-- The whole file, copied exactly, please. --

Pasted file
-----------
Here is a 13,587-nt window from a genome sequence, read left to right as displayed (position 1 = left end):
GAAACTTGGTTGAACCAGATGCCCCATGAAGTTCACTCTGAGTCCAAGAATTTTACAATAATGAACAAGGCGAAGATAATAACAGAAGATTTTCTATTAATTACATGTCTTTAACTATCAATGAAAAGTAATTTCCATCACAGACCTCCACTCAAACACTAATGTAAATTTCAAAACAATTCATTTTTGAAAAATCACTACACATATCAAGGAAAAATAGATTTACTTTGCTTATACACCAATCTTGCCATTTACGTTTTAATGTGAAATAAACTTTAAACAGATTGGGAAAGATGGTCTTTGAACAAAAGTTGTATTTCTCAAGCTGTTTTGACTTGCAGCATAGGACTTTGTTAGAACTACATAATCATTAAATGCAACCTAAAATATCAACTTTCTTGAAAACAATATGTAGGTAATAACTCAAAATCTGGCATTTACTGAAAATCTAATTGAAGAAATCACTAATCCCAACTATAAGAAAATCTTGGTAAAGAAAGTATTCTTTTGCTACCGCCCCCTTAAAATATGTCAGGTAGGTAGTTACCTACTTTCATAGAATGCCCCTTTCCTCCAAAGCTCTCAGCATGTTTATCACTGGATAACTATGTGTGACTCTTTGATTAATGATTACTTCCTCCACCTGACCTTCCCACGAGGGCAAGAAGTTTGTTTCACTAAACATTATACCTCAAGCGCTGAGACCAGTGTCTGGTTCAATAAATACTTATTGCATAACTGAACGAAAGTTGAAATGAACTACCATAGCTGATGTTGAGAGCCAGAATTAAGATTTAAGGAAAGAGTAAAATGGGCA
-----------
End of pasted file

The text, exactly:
Here is a 13,587-nt window from a genome sequence, read left to right as displayed (position 1 = left end):
GAAACTTGGTTGAACCAGATGCCCCATGAAGTTCACTCTGAGTCCAAGAATTTTACAATAATGAACAAGGCGAAGATAATAACAGAAGATTTTCTATTAATTACATGTCTTTAACTATCAATGAAAAGTAATTTCCATCACAGACCTCCACTCAAACACTAATGTAAATTTCAAAACAATTCATTTTTGAAAAATCACTACACATATCAAGGAAAAATAGATTTACTTTGCTTATACACCAATCTTGCCATTTACGTTTTAATGTGAAATAAACTTTAAACAGATTGGGAAAGATGGTCTTTGAACAAAAGTTGTATTTCTCAAGCTGTTTTGACTTGCAGCATAGGACTTTGTTAGAACTACATAATCATTAAATGCAACCTAAAATATCAACTTTCTTGAAAACAATATGTAGGTAATAACTCAAAATCTGGCATTTACTGAAAATCTAATTGAAGAAATCACTAATCCCAACTATAAGAAAATCTTGGTAAAGAAAGTATTCTTTTGCTACCGCCCCCTTAAAATATGTCAGGTAGGTAGTTACCTACTTTCATAGAATGCCCCTTTCCTCCAAAGCTCTCAGCATGTTTATCACTGGATAACTATGTGTGACTCTTTGATTAATGATTACTTCCTCCACCTGACCTTCCCACGAGGGCAAGAAGTTTGTTTCACTAAACATTATACCTCAAGCGCTGAGACCAGTGTCTGGTTCAATAAATACTTATTGCATAACTGAACGAAAGTTGAAATGAACTACCATAGCTGATGTTGAGAGCCAGAATTAAGATTTAAGGAAAGAGTAAAATGGGCA